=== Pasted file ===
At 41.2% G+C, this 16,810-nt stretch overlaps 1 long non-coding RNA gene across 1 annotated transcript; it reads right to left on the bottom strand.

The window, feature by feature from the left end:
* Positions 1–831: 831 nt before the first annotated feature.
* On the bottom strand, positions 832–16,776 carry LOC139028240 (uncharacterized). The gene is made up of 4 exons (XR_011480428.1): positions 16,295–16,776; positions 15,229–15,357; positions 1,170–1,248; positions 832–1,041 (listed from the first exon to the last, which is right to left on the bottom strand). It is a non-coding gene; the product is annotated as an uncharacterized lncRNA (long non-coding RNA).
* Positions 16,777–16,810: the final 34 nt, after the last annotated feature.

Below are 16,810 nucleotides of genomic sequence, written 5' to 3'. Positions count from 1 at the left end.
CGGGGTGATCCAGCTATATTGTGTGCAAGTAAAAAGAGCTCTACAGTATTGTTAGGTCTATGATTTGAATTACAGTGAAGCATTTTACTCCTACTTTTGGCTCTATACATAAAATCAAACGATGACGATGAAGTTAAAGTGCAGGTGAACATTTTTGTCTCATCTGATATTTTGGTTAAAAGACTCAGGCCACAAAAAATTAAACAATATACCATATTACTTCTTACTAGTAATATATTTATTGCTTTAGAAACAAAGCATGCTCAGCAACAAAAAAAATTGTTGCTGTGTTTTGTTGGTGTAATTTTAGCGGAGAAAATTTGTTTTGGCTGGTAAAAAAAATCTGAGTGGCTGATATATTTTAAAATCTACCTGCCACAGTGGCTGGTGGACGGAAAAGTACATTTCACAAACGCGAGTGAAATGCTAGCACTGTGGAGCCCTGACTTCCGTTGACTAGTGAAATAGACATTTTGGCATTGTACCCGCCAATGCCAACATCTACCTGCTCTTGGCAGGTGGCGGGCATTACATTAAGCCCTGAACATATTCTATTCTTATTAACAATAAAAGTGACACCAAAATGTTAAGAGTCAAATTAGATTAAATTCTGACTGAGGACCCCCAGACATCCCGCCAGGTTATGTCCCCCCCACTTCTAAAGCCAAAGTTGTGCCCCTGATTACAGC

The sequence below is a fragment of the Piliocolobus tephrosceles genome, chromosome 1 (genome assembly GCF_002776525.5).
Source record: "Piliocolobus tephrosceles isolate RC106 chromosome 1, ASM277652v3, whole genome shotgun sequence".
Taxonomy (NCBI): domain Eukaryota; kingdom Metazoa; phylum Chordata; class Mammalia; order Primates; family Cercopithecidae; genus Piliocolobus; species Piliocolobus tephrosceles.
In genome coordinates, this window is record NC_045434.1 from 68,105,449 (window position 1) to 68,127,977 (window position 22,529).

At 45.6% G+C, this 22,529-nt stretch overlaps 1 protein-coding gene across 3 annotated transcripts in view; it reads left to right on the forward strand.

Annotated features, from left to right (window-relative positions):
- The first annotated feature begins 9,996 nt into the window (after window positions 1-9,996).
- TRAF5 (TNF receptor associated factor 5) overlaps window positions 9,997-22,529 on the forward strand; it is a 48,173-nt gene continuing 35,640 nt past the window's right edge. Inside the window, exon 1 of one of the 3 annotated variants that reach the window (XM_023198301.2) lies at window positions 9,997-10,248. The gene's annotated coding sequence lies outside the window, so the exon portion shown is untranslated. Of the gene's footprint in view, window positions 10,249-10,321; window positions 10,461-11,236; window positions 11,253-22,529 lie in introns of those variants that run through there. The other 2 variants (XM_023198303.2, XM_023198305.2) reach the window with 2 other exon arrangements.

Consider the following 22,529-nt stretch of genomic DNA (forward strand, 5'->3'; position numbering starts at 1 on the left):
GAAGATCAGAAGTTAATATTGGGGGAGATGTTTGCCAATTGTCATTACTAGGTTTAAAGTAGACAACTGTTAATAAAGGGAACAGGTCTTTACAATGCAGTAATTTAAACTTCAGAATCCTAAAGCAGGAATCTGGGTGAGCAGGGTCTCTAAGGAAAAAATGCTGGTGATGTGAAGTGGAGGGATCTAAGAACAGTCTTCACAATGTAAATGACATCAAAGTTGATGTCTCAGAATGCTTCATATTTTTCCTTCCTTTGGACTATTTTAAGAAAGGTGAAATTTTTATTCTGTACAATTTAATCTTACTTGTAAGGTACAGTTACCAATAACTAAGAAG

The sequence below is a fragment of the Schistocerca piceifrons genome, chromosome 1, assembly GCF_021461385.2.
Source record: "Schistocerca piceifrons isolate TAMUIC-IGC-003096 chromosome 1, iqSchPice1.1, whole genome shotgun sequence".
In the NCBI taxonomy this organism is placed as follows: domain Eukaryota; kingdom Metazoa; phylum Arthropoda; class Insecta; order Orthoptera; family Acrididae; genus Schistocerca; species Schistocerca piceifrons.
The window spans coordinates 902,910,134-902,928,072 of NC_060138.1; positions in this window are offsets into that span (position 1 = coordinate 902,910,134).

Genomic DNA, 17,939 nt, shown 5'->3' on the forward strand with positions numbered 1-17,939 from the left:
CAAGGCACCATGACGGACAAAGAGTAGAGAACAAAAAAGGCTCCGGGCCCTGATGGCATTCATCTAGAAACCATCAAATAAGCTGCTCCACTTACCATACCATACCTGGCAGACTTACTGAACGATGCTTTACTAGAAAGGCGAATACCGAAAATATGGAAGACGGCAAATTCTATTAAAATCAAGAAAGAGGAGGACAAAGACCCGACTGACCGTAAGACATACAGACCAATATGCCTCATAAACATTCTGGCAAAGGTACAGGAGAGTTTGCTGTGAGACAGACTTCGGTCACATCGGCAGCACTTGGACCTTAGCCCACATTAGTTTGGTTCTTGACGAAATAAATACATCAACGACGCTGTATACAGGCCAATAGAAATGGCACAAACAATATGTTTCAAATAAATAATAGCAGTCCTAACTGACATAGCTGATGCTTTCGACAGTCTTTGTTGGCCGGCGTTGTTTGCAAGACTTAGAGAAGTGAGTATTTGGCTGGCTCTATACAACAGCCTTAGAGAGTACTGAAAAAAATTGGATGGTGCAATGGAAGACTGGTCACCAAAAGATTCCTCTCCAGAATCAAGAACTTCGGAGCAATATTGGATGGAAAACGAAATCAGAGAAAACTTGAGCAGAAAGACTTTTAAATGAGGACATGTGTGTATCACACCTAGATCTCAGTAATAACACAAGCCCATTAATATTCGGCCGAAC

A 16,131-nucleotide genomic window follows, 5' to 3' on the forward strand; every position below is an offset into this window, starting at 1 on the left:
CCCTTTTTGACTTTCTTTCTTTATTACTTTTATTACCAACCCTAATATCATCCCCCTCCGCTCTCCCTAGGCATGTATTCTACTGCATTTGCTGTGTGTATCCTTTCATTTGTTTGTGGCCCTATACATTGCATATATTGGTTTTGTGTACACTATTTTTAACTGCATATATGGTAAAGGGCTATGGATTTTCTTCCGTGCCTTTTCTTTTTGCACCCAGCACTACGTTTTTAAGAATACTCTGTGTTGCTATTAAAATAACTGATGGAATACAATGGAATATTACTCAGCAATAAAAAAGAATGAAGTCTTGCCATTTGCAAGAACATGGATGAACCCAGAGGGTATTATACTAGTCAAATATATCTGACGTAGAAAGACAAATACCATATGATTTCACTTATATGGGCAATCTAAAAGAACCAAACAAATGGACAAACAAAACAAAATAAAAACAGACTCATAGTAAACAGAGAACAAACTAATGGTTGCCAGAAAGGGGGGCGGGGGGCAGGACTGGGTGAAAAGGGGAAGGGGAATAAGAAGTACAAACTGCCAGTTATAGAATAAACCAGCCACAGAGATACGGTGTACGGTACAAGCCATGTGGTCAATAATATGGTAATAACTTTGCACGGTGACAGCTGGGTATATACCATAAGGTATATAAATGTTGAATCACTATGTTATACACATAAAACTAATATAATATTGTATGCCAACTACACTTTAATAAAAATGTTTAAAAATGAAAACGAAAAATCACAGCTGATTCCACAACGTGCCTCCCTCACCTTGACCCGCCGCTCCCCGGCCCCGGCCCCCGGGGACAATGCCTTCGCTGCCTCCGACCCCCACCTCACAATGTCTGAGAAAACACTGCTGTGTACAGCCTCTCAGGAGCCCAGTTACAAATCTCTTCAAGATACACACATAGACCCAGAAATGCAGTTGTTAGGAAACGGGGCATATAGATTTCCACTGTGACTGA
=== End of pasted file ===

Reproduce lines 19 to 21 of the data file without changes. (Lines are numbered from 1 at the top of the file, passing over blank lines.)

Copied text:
Source record: "Schistocerca piceifrons isolate TAMUIC-IGC-003096 chromosome 1, iqSchPice1.1, whole genome shotgun sequence".
In the NCBI taxonomy this organism is placed as follows: domain Eukaryota; kingdom Metazoa; phylum Arthropoda; class Insecta; order Orthoptera; family Acrididae; genus Schistocerca; species Schistocerca piceifrons.
The window spans coordinates 902,910,134-902,928,072 of NC_060138.1; positions in this window are offsets into that span (position 1 = coordinate 902,910,134).